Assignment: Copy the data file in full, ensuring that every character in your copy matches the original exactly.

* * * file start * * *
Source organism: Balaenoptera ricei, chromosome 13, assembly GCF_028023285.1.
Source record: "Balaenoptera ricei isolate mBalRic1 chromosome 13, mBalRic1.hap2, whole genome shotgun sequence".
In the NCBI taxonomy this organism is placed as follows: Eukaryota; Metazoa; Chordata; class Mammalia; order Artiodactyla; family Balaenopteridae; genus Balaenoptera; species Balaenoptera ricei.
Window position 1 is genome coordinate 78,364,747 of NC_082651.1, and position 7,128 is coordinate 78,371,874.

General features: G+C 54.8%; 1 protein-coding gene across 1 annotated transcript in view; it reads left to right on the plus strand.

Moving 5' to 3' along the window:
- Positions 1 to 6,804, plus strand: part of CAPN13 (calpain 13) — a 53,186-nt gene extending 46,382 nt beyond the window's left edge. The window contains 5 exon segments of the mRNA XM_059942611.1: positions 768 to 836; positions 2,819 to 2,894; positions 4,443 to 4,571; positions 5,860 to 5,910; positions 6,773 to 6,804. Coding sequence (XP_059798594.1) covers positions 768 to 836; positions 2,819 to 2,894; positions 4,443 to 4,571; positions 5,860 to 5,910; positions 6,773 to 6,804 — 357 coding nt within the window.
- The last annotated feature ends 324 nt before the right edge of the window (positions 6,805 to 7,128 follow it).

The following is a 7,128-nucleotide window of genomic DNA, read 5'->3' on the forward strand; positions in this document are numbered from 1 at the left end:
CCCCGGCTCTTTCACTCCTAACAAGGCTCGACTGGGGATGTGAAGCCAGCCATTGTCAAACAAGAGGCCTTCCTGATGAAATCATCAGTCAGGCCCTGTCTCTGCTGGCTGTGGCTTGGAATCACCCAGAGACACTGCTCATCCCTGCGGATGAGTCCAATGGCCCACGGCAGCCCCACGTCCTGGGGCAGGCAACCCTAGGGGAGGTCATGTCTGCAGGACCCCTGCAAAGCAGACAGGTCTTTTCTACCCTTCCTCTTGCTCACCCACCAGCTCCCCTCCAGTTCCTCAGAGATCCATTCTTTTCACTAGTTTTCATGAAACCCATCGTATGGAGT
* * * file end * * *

Source organism: Balaenoptera ricei, chromosome 13, assembly GCF_028023285.1.
Source record: "Balaenoptera ricei isolate mBalRic1 chromosome 13, mBalRic1.hap2, whole genome shotgun sequence".
In the NCBI taxonomy this organism is placed as follows: Eukaryota; Metazoa; Chordata; class Mammalia; order Artiodactyla; family Balaenopteridae; genus Balaenoptera; species Balaenoptera ricei.
Window position 1 is genome coordinate 78,364,747 of NC_082651.1, and position 7,128 is coordinate 78,371,874.

General features: G+C 54.8%; 1 protein-coding gene across 1 annotated transcript in view; it reads left to right on the plus strand.

Moving 5' to 3' along the window:
- Positions 1 to 6,804, plus strand: part of CAPN13 (calpain 13) — a 53,186-nt gene extending 46,382 nt beyond the window's left edge. The window contains 5 exon segments of the mRNA XM_059942611.1: positions 768 to 836; positions 2,819 to 2,894; positions 4,443 to 4,571; positions 5,860 to 5,910; positions 6,773 to 6,804. Coding sequence (XP_059798594.1) covers positions 768 to 836; positions 2,819 to 2,894; positions 4,443 to 4,571; positions 5,860 to 5,910; positions 6,773 to 6,804 — 357 coding nt within the window.
- The last annotated feature ends 324 nt before the right edge of the window (positions 6,805 to 7,128 follow it).

The following is a 7,128-nucleotide window of genomic DNA, read 5'->3' on the forward strand; positions in this document are numbered from 1 at the left end:
CCCCGGCTCTTTCACTCCTAACAAGGCTCGACTGGGGATGTGAAGCCAGCCATTGTCAAACAAGAGGCCTTCCTGATGAAATCATCAGTCAGGCCCTGTCTCTGCTGGCTGTGGCTTGGAATCACCCAGAGACACTGCTCATCCCTGCGGATGAGTCCAATGGCCCACGGCAGCCCCACGTCCTGGGGCAGGCAACCCTAGGGGAGGTCATGTCTGCAGGACCCCTGCAAAGCAGACAGGTCTTTTCTACCCTTCCTCTTGCTCACCCACCAGCTCCCCTCCAGTTCCTCAGAGATCCATTCTTTTCACTAGTTTTCATGAAACCCATCGTATGGAGT